21 September 2012 – a good day for the birth of a new peace movement in the South Caucasus

On the 21st of September, the world celebrates the United Nations’ International Day of Peace. The question is, will the South Caucasus celebrate peace as well?

In 2014, Armenia and Azerbaijan will ‘celebrate’ the twentieth anniversary of the ceasefire agreement that ended the war, but froze the conflict over Nagorno Karabakh. 2014 is just two years on, and I wonder how big chances are that in 2014 a true solution to the conflict will be any nearer than in 1994? Frankly speaking, chances are slim, very slim. Even worse: chances of renewed warfare are way higher than let’s say ten years ago.

I’m afraid 20 years simply got wasted. Negotiations have not made any progress at all. Instead, hatred has grown, and less and less people believe in a peaceful solution. This is not a pity, or a shame; this is utterly WRONG! And dangerous. I believe that deep down in their hearts, no-one, apart from maybe a few opportunists at the top, wants a new war. However, people are ready for war, because they increasingly fail to see, or even worse, do not want to see, an alternative.

Who is to blame for this? For about 99% it is the political leadership in both Armenia and Azerbaijan, that clearly lacks the vision, political will and courage to find a peaceful solution. Why? That is a question they themselves should answer. Experts at home and abroad have come up with numerous scenarios leading to – in my view – acceptable compromises. Solving the conflict is not a matter of a lack of good ideas. It is a matter of choice.

People in Armenia, Azerbaijan, those currently living in or originating from Nagorno Karabakh are caught in a negative spiral. The warning signals all point into the same direction: unless each of the sides gives in, compromises – and ‘compromise’ sounds in the South Caucasus very much like ‘surrender’ – there will be war. Since this will not happen, both sides playing this chicken game will end up in a deadly crash. Give it two years or five years, maybe ten, and there will be war. War. Killing. Bloodshed. Tens of thousands people killed, hundreds of thousands threatened and on the run. Economies devastated. Cities bombed. Families destroyed.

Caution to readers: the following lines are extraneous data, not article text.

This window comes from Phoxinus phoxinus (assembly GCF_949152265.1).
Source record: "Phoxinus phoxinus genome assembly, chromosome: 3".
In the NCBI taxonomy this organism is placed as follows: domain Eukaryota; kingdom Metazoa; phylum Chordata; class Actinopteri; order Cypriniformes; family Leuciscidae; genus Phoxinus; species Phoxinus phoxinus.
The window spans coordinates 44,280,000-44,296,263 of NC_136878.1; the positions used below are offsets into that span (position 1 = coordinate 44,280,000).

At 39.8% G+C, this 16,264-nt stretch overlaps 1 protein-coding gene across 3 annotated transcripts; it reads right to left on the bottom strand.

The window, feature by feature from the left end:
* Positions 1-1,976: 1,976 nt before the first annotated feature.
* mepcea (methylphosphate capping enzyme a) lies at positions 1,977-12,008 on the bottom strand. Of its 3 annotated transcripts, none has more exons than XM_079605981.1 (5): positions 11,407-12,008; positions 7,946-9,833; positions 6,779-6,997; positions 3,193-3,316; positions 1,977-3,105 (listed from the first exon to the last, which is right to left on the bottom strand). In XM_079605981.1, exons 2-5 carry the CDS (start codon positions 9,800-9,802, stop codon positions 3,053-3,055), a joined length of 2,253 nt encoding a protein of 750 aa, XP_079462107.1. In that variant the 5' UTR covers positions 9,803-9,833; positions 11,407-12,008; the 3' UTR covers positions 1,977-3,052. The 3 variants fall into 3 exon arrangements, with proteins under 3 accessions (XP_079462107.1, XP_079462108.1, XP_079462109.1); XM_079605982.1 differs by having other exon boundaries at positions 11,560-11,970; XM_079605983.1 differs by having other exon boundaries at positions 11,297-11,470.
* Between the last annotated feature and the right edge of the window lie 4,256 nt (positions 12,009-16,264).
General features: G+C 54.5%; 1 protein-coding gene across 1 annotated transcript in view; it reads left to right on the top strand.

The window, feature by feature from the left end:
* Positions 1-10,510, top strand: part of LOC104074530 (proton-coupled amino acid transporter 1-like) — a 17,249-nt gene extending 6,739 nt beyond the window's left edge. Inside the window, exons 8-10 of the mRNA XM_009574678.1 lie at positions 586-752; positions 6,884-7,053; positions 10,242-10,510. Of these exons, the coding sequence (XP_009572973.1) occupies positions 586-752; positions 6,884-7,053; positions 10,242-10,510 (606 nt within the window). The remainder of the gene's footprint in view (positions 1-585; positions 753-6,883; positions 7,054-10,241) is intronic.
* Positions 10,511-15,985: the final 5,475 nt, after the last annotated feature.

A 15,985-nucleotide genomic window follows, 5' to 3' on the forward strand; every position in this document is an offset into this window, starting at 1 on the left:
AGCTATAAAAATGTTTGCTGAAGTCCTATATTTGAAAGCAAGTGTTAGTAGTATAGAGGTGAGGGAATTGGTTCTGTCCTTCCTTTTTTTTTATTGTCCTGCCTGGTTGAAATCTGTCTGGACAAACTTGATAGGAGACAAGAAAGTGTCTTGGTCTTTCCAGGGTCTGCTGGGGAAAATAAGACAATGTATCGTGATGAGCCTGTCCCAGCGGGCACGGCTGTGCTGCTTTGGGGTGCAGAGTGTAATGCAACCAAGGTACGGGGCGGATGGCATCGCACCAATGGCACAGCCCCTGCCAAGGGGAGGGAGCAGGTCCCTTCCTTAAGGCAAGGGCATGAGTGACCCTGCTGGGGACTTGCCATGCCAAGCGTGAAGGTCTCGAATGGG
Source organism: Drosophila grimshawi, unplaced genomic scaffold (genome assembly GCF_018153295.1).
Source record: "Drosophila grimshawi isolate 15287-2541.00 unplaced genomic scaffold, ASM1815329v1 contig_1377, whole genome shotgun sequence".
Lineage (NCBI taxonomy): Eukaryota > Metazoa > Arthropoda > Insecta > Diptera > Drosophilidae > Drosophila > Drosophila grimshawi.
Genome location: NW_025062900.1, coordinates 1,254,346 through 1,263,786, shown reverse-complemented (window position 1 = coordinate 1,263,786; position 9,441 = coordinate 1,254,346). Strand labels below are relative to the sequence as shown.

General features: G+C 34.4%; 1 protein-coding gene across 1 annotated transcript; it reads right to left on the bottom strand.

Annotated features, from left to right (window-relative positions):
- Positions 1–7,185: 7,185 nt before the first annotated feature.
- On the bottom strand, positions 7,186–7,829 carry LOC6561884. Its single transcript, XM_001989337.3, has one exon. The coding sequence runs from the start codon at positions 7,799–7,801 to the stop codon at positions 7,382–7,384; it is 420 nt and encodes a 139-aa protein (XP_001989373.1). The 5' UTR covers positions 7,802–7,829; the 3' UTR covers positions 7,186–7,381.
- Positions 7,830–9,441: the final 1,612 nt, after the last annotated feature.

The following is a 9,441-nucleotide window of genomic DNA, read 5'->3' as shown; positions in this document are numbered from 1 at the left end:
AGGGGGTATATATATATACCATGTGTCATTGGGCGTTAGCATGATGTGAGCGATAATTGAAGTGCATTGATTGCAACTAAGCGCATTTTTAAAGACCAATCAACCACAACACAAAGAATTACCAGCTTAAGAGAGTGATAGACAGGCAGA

I understand how propaganda works. It is based on fear and anger. Fear for ‘the other’, fear to loose what you have. Anger at the other, anger for what the other has or does, anger for what you don’t have because of the other. With a solid grip on all popular forms of media, the authorities control what people see and hear, and influence what they think and feel. The authorities have the choice and the power to prepare society for war or for peace. They obviously chose to prepare for war. No attempts whatsoever are made to diffuse tensions.

If the current situation is for about 99% to blame on the regimes in Armenia and Azerbaijan (and, de facto, in Nagorno Karabakh), what about the remaining 1 or 2%? That is the people themselves, and especially “civil society”, the organised part of society that could (or ought to) function as a counterweight to their own authorities. But they don’t. Yes, there are numerous (internationally supported) peacebuilding initiatives, expert meetings, people-to-people contacts. But that is not enough. The stuff they do, the things they say, are important and brave, but most of the time not going beyond the usual suspects, not reaching out to wider society, or even worse: are directed at an international audience. The EU has heard more talks and ideas about peace than the societies around them… I fear that, in many ways, most organisations lost contact with their surroundings, the society they work in. They do not manage to mobilise people against an approaching war.

Peace activists should be able to tell the truth to their society, that the conflict between Armenia and Azerbaijan is real and the road to a peaceful solution is difficult; that compromises are unavoidable, for both sides; that these are however the only option. They should convince the people that the only scenario that is not an option is – what a paradox – the one that is unfolding right now: the road to war. They should help their societies understand that a new war will not solve the conflict. Even in the unlikely case that one of the sides wins the war, it is even more unlikely that this victory will solve the conflict in the long run. It will only be another temporary victory, a next phase in the conflict that adds a new layer of pain and resentment, and new calls for revenge. That is the road to destruction.